Music and academics not easy to pursue together

When he was 13, Ambi decided he wanted to quit studies and be a full-time musician. His violinist-dad L Subramaniam said, ‘Okay, quit after you do a PhD’.

Ambi Subramaniam

Music has always been integral to my life. As a child, I loved playing with the violin. It made me feel like my father L Subramaniam, who was, of course, my hero. When anyone asked me what I wanted to be when I grew up, I would always say, “A violinist”.  It felt like the right thing to say, and people around me would be happy to hear it.

Wanting to be a violinist and practising the violin are different things, and when I was a child, I didn’t always love being told to practise. I loved playing outside, and cricket was my favourite sport.

My father was cautious and did not want me to play sport lest I hurt my hand, just as his father had been cautious with him.  

I decided I wanted to be a musician when I was about 13–that’s when something inside me changed, and I began playing less because I was told to play and more because I wanted to play. To be the greatest.

My greatest challenge was to play better than I had played the previous day, and my only competition was myself.

Since I was sure I wanted to be a musician---a violinist, composer, educator---I tried to convince my dad to let me pursue music full time (and quit academics). He replied, “You can stop studying as soon as you finish your PhD.” As a 13-year-old, I was frustrated and annoyed, but the current me should be done with a PhD in a few months.

Being young and performing and travelling is fun, the adventure, recognition, all of that is great, but what people don’t always see is the hard work that goes into it every single day.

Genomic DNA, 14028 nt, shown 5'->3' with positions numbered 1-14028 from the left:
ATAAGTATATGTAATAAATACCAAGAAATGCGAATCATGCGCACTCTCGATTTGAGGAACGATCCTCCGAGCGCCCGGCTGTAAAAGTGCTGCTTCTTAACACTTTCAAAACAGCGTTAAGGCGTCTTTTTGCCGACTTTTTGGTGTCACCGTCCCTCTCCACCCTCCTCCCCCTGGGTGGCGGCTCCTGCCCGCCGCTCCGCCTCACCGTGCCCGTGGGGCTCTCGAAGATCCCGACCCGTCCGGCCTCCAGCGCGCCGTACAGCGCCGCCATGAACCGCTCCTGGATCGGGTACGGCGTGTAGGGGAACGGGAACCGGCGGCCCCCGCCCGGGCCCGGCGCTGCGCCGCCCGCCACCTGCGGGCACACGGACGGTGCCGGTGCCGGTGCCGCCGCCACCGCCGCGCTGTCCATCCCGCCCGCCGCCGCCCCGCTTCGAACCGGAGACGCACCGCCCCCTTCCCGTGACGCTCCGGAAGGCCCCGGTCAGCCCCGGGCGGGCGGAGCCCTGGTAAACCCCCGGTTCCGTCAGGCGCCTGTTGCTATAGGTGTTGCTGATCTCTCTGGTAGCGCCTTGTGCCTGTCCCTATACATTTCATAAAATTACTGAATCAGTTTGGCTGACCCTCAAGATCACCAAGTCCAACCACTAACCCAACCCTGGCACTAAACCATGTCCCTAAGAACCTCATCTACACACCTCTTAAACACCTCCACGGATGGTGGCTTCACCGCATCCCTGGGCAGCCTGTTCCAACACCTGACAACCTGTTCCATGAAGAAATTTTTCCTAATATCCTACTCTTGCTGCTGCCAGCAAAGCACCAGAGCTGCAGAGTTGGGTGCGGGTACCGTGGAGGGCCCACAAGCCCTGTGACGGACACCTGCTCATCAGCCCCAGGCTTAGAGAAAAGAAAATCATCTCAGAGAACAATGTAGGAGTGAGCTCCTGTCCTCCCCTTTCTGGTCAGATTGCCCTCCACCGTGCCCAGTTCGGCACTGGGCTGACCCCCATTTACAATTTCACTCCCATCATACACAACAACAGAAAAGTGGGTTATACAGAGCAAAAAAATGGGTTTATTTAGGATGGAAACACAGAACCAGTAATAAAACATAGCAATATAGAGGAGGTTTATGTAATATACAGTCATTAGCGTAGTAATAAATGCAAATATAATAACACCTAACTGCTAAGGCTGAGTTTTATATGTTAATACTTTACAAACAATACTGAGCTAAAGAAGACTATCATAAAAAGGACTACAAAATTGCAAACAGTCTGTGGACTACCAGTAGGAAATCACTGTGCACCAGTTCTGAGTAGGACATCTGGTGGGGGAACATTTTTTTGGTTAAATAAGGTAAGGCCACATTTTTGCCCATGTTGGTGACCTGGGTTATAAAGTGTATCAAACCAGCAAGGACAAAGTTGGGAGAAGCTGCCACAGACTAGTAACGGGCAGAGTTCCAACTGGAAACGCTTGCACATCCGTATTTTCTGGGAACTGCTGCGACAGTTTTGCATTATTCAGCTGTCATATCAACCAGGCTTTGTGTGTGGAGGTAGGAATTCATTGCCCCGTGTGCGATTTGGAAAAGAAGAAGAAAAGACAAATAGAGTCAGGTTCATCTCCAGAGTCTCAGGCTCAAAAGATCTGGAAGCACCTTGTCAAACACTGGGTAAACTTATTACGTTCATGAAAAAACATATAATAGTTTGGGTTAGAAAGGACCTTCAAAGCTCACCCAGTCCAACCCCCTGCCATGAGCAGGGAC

Being from a musical family often means you have to work harder to prove yourself worthy. Travelling and performing while you are in school means you still have to catch up on assignments and homework, and you still have to write exams. You have to deliver both on stage and in school. It means giving up on fun, time with friends, relaxing, partying. It means working hard every day, come rain or shine.

I think discipline and willingness to work hard is crucial in every field. I love being a performing musician and composer — both as a solo classical violinist, and as a musician with my bands the ‘Thayir Sadam Project’ (with sister Bindu and iPad king Mahesh Raghvan) and ‘SubraMania’ (with Bindu). I also love being an educator.

There is something powerful about being able to share your art with the next generation and inspire kids. Through SaPa, we work with about 25,000 children, and they all know that whether they are first generation musicians or fourth, it’s discipline and dedication and hard work that will take them places.

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Music and academics not easy to pursue together


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